Eaton, J. A, B van Balen, N. W. Brickle & F. E. Rheindt. Lynx Edicions. Barcelona. 496 pp, more than 2,500 illustrations. Hardcover. Price: € 65
Long over due, but finally a fact: this long awaited book is good. It's a major leap forward compared to current guides, but it does have some limitations.
The Indonesian archipelago has long been an odd case in modern ornithology. With well over 1400 species, the archipelago is the most species rich region in Asia. With so many islands, divided over several biogeographical regions (the famous Wallace's Line!), endemism is extremely high: over 600 (!) species are unique to the region. No wonder it's one of the world's major birding destinations. Yet, there was no single volume field guide. This new guide finally fills that gap.
The need for a guide
The guide covers the entire Indonesian territory except West Papua, but does include Brunei and the Malaysian regions of Sabah and Sarawak on Borneo, as well as East Timor. More about that choice later.
Borneo has been covered in several good, recent field guides. But all other regions were in desperate need of a new guide. Sure enough, Sumatra, Java and Bali were covered by Mackinnon & Phillipps (1991), but while this was a decent guide at the time, it is now seriously outdated. The only guide for Sulawesi, the Moluccas and Lesser Sundas was The Birds of Wallacea (Coates & Bishop 1997). A good guide (though confusing at times!), but it has been out of print for ages. Since Sulawesi and Halmahera have become such popular destinations, second hand copies are sold for 100s of Euros in the internet. Well, that (mal)practice will be something of the past soon.
Lynx recognised the gap and four leading ornithologists of the region - including Dutchman Bas van Balen as the second author - took up the task to fill it. What makes this team of authors special is that they are both academic (with a long list of publications) and practical in their approach: they are also seasoned birders that have travelled to the remotest corners of the archipelago, acquiring a deep knowledge of the birds and their identification, behaviour and ecology.
On recent trips to the area friends and I created our own field guide: a pocket sized hardcover with a selfmade layout (it actually looked good!), mainly based on HBW Alive. Since the artwork of this new field guide is largely based on HBW, I already worked with a selection of the plates of this new book in the field, which really helps writing this review.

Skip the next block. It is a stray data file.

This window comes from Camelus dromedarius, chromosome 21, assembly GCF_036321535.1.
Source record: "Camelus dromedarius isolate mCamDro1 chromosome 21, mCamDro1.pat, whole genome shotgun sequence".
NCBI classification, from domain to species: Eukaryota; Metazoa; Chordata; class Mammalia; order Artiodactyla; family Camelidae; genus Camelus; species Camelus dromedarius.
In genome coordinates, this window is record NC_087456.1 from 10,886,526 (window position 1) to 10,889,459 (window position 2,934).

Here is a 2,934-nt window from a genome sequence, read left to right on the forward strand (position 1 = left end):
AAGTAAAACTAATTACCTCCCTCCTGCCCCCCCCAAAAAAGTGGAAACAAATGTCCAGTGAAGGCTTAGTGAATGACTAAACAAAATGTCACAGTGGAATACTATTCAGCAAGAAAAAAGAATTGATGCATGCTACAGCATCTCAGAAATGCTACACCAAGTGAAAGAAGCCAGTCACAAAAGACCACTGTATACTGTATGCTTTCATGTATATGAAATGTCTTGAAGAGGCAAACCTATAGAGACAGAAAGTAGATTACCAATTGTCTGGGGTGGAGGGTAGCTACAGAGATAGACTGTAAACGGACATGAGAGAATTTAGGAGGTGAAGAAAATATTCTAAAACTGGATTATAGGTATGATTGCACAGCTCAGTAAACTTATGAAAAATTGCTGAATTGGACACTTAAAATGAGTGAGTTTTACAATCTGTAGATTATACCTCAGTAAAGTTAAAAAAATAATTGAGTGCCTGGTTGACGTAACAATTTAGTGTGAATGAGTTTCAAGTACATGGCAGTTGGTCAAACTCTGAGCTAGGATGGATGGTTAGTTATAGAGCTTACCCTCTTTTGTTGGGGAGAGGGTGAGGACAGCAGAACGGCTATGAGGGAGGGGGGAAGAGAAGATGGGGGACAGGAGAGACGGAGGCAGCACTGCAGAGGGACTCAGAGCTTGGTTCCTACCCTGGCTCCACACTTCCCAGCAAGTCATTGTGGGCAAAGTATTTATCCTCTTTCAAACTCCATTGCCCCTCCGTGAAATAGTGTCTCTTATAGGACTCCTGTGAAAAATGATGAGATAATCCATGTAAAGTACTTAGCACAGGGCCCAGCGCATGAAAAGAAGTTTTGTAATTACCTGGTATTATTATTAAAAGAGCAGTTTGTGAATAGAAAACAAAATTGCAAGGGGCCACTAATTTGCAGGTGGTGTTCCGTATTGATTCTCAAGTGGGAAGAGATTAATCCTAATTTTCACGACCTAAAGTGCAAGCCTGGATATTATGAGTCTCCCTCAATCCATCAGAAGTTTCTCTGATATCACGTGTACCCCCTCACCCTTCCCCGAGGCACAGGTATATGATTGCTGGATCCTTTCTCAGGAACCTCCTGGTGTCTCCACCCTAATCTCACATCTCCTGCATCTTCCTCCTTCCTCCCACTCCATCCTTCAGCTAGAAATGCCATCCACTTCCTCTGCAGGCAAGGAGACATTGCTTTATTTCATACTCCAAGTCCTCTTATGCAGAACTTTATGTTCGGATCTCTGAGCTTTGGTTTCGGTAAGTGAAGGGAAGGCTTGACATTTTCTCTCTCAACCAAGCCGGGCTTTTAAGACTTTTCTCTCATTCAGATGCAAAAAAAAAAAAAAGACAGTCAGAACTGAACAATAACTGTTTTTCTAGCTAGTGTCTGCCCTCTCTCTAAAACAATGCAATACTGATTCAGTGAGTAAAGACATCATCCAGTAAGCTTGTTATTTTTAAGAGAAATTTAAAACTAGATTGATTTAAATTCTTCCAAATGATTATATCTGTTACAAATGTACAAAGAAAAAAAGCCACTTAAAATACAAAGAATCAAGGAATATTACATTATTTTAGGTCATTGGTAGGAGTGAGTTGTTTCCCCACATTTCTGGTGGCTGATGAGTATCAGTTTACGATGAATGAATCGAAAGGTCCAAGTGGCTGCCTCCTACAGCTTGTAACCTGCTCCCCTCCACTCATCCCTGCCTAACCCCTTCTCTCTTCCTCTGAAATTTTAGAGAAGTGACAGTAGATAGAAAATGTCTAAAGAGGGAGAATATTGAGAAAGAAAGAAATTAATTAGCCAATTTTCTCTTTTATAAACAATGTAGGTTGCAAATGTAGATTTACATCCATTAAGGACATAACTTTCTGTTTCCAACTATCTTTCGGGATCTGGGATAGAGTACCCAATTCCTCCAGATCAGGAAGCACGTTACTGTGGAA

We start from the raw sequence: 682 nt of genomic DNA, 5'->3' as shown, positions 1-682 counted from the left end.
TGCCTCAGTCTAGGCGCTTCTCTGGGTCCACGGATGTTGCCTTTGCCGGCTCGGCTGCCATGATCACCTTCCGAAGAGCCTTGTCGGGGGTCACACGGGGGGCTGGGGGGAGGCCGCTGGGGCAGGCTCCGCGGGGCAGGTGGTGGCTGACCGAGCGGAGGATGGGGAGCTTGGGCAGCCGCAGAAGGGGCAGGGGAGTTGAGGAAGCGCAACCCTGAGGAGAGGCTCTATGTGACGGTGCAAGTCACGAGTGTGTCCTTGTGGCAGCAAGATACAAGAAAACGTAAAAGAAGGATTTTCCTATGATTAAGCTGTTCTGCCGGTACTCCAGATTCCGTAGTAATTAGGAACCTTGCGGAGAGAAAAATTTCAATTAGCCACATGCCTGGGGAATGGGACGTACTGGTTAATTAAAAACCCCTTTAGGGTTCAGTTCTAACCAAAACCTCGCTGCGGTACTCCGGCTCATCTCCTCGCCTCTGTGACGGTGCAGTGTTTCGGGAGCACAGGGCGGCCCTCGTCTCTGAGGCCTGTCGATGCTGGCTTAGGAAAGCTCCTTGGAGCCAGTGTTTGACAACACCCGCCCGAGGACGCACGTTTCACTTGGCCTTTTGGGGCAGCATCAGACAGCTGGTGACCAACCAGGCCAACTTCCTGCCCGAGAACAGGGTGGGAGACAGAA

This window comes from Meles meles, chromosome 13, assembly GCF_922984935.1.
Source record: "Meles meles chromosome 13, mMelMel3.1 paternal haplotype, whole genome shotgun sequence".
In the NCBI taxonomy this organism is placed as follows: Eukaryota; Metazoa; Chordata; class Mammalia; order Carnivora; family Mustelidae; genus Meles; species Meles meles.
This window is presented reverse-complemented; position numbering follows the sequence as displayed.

Elegant taxonomical solution
With Frank Rheindt the team has a true taxonomical expert: this professor in phylogenetics and advisor to the IOC is the author of many articles on the subject. While they chose not to follow a specific taxonomical list (there's no regional committee anyway), they explain they were not too tempted to do some good old 'field guide splitting' either. Hence, new splits that have not been formally described have not been included. But they also realise that with the ever expanding knowledge of bio-acoustics and phylogenetics, taxonomical changes are so common that they are hard to keep up with.
They found an elegant solution to combine the best of both worlds: the so-called ‘limbo split’. Taxa that likely represent full species, but for which a decent publication is still lacking, or existing splits for which the current evidence is considered too weak, are treated separately, but without being presented as "definite" splits. Having said that, this book is progressive: it includes splits that are (currently) not recognized by any of the world lists, not even by Rheindt's "own" IOC. For example the well-known races of Malayan and Bornean Crested Fireback are treated as full species here. Yet undescribed species are also added, like the parrotfinch on West Timor discovered by first author James Eaton a few years ago. Salient detail: many splits, for instance Western and Eastern Superb Fruit-dove or Checker-throated and Javan Woodpecker, are treated as limbo splits by the fathers (the authors) of this book, whereas the mother (HBW) treats them as full species. On the other hand, there are also splits in this book that are not (yet?) incorporated in HBW Alive: there's e.g. a whole new set of cuckoo-doves (also split by the IOC). Both popular and scientific bird names sometimes also differ from those in HWB Alive (though alternative names are given in the species accounts, which I always find valuable). It's good to see that Lynx allowed the authors to make decisions that are not always on par with Lynx's most successful product (HBW).